Housing. - The Congolese house or chimbeque is sometimes rectangular, with roofs of inclined pans, in the western part of the country, and sometimes round, with a conical roof. The rectanguar huts are sometimes preceded by a verandah formed by prolonging the roof and resting on pillars.
The walls are generally the worst, covered by mats, barks or leaves; the roof is made of leaves or bark, sometimes of straw. A single opening serves at the same time as door and window. The disposition of chimbeques in the village depends on the place and the environment.
As the hut does not do anything else than protect from rain, the sun and the cold, furniture is simple : a bed of dried leaves or of mats laid out on the floor, a tripod to make a fire, various utensils.

Food. - The meals are prepared and taken under open air. In all the western part of the colony, staple food is manioc, of which chikwangue or manioc bread is made; in the eastern part, it consists of cereals, maize, millet, sorghum, eleusine, almost always prepared and boiled. The indigenous also consumes vegetables and fruits : potatoes, ignames, peanuts, beans, apricots, bananas, pineapple. He loves fish, fried or steamed, and eats the meat of all domestic animals, goats, lambs, pigs, dogs, and poultry, and of game, such as the antilope, buffalo, elephant, hippopotamus, crocodile, even of serpents, rats, termites, white worms, locusts and caterpillars. Cannibalism, once wide-spread, is today severely punished.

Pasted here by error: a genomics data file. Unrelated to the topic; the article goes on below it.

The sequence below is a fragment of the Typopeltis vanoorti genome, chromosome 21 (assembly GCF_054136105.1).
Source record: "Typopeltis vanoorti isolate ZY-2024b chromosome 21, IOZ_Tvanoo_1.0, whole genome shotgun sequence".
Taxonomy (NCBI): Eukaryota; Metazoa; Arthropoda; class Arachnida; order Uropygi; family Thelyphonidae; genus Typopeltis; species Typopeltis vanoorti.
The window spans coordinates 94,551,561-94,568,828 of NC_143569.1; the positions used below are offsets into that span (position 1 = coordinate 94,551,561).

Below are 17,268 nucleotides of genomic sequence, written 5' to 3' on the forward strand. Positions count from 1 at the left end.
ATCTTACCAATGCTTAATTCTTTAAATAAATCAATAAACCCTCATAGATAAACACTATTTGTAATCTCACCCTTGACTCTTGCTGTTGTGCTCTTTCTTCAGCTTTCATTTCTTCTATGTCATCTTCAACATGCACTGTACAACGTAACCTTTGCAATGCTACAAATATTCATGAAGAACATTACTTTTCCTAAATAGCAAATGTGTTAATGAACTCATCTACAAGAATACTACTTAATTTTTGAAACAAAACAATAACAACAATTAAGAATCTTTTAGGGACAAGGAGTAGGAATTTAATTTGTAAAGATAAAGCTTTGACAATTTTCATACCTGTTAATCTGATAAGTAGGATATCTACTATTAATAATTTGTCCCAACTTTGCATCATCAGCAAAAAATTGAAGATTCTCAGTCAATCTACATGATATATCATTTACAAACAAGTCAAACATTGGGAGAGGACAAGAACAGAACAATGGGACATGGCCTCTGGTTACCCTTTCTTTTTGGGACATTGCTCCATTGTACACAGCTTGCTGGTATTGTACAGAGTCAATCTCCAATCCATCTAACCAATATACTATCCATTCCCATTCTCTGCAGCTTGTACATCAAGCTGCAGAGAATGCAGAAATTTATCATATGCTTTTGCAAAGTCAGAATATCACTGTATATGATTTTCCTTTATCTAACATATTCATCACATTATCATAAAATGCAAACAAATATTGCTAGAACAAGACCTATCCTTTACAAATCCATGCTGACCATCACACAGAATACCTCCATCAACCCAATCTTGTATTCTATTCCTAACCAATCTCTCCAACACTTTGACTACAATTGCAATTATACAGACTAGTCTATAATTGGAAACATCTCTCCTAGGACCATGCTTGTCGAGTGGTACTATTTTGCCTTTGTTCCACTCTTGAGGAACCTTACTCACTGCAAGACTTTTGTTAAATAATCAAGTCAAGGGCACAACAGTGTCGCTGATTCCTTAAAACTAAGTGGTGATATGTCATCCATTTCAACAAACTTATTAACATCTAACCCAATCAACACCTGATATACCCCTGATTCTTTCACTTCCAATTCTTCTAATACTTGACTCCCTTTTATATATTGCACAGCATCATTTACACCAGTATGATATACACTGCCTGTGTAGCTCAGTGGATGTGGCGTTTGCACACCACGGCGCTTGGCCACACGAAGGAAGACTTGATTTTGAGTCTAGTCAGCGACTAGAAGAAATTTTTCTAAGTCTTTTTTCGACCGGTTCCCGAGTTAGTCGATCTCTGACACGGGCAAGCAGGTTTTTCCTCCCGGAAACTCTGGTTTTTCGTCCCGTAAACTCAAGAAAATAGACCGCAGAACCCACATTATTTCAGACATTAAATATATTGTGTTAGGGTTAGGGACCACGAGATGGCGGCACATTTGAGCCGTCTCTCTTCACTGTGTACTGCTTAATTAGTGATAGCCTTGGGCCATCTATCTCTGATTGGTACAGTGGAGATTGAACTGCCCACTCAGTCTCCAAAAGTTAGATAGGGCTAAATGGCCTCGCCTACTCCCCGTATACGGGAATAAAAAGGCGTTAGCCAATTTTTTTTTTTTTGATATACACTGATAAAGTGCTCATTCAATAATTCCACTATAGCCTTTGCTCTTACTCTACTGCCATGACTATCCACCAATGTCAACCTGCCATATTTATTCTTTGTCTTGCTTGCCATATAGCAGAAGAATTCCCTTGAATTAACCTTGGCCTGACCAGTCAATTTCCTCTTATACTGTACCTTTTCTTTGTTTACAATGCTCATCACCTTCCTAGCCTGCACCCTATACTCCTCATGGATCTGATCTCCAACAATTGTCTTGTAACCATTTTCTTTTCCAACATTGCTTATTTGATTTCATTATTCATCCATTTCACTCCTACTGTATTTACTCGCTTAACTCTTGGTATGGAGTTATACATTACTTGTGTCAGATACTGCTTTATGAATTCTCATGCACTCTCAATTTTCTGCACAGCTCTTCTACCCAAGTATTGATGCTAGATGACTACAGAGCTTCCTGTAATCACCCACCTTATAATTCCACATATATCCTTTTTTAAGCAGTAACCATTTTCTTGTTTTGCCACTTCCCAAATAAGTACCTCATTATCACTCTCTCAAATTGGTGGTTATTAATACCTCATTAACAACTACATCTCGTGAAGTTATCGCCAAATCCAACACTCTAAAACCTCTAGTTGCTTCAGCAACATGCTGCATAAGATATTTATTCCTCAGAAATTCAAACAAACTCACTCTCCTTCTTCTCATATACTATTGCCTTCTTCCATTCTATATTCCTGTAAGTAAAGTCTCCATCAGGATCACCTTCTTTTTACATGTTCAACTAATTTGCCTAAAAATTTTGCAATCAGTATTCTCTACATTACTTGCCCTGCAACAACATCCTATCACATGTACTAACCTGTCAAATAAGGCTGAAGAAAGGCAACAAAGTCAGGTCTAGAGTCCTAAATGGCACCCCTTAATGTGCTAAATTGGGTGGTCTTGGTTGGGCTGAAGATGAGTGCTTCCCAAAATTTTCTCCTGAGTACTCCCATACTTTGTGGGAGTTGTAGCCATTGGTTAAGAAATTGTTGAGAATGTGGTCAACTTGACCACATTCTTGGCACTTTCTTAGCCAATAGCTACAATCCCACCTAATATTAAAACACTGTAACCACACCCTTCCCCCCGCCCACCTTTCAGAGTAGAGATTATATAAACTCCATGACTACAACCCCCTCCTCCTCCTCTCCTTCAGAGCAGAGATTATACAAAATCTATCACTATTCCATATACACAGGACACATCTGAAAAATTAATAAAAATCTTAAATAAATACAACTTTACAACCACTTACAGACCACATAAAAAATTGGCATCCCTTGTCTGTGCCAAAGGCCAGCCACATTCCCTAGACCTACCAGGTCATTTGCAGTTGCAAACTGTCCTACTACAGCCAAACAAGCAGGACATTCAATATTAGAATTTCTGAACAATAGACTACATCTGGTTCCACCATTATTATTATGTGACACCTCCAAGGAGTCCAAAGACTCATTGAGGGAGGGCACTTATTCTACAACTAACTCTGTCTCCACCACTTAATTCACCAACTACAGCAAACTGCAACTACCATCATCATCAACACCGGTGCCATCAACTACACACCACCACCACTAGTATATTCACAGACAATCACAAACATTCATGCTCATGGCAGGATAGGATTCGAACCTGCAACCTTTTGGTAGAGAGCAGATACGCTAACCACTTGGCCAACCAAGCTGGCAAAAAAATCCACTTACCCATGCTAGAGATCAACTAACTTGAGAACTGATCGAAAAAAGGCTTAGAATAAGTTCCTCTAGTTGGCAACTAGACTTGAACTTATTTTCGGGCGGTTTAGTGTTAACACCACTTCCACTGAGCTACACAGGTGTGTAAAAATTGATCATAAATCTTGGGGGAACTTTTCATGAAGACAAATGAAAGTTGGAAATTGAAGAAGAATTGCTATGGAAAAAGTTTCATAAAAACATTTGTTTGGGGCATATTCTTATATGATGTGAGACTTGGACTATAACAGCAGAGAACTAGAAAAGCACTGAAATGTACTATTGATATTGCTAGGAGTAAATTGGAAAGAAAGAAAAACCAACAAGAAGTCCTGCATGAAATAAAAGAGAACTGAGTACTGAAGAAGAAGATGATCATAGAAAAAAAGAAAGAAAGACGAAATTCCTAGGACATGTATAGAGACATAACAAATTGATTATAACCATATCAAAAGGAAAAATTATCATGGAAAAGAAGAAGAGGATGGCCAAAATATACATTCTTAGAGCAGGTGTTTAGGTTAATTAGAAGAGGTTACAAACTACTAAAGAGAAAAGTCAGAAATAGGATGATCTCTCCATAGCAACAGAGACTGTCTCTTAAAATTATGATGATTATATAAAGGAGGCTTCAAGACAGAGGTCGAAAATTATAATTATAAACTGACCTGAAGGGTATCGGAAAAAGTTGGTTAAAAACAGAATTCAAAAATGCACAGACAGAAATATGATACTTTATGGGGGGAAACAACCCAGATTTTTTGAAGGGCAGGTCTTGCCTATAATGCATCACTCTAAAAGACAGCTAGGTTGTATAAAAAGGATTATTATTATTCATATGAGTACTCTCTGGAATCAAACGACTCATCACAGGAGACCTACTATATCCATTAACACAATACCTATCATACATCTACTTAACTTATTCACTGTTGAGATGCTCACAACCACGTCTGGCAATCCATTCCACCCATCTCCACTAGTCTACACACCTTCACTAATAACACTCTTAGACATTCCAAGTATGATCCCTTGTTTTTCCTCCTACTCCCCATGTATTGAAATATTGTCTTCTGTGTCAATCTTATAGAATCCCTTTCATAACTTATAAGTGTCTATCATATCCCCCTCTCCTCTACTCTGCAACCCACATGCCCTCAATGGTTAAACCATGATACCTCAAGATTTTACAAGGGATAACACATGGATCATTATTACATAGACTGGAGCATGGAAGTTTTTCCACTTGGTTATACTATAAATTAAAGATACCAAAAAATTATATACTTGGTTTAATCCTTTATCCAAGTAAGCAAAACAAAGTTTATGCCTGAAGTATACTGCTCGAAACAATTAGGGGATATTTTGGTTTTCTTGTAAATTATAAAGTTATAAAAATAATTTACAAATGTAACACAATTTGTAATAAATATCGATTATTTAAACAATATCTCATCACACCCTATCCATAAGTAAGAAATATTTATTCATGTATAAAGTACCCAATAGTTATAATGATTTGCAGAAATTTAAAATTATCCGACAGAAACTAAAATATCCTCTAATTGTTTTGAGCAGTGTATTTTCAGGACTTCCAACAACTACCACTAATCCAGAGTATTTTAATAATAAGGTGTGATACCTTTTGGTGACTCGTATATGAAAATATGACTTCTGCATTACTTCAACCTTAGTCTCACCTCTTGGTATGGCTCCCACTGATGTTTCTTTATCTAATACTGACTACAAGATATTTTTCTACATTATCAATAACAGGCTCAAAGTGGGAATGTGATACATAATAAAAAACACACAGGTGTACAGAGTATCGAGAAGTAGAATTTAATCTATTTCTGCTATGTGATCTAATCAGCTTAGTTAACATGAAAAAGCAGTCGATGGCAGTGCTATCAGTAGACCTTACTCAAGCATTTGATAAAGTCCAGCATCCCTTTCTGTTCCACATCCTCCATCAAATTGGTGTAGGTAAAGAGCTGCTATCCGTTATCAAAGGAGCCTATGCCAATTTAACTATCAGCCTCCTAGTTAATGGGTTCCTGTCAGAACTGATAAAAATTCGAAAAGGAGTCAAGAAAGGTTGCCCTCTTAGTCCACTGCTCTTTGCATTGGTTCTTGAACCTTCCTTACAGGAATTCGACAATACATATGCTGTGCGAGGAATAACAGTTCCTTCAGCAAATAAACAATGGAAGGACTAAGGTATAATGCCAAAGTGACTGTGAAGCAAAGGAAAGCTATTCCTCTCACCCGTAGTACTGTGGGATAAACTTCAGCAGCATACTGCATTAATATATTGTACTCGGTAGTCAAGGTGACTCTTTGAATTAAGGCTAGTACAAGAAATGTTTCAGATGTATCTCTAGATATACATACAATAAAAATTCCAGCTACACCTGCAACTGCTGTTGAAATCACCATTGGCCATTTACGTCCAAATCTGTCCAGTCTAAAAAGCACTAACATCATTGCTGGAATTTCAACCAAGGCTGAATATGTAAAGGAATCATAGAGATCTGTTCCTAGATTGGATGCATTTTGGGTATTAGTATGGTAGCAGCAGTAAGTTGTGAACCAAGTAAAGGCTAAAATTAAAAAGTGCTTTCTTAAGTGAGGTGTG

The indigenous drink water, but they also know the use and abuse of fermented drinks, similar mostly to cider or to our beers; corn beer, srghum beer, sugar cane beer. The most appreciated is the malafu or palm wine.
The usage of tobacco is spread across the entire basin. The indigenous also smoke cannabis, of which they get intoxicated; also the State has forbidden it's cultivation.

Clothing; Bijouterie. - The loincloth is the indigenous dress. It's appearance varies, from the great loincloth reaching down to the feet to a small apron of just a few square centimeters. It is either made from European cotton textiles or from native cloth, ornated with fringes. The commerce with the whites spreads among the men the usage of European clothing, among the women the usage of large pieces of cotton in striking colours, in which the negroesses enwrap their entire bodies.
Tattooing is national custom, but it's application varies from tribe to tribe and as a sign distinguishing the races. Hairstyle also has fashions, sometimes individual, and the love to ornate oneself, of ornaments is general among both sexes. Dancing is practised everywhere.
Religious ideas. - see page 31.